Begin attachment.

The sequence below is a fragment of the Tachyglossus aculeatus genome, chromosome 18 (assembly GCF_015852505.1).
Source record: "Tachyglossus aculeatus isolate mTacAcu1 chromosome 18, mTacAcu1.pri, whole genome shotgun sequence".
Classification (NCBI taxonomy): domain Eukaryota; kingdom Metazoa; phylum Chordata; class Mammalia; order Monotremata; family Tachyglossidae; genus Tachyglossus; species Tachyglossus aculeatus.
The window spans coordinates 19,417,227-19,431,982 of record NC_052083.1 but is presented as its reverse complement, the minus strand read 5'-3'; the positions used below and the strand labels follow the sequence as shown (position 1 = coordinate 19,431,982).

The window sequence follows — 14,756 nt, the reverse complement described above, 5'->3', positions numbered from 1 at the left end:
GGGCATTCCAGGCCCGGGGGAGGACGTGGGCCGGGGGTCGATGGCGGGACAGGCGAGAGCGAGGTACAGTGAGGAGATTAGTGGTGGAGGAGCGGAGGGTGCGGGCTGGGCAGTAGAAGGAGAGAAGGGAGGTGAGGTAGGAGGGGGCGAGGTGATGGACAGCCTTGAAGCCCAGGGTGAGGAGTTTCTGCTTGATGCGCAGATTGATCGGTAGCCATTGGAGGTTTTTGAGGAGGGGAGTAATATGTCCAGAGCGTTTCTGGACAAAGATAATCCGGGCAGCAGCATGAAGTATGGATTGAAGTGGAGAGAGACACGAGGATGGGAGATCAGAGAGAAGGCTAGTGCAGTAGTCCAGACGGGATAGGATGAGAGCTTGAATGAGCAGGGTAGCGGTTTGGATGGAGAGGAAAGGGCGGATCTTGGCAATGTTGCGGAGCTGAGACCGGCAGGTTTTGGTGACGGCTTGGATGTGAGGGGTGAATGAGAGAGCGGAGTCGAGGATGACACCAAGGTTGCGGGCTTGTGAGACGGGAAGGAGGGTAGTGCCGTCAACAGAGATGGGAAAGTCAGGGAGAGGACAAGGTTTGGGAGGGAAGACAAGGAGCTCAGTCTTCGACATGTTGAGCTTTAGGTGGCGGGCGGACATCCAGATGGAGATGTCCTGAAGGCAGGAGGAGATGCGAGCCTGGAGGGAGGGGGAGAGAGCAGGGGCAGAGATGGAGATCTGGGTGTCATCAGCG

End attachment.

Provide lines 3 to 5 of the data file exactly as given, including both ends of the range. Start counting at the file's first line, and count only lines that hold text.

Classification (NCBI taxonomy): domain Eukaryota; kingdom Metazoa; phylum Chordata; class Mammalia; order Monotremata; family Tachyglossidae; genus Tachyglossus; species Tachyglossus aculeatus.
The window spans coordinates 19,417,227-19,431,982 of record NC_052083.1 but is presented as its reverse complement, the minus strand read 5'-3'; the positions used below and the strand labels follow the sequence as shown (position 1 = coordinate 19,431,982).

The window sequence follows — 14,756 nt, the reverse complement described above, 5'->3', positions numbered from 1 at the left end: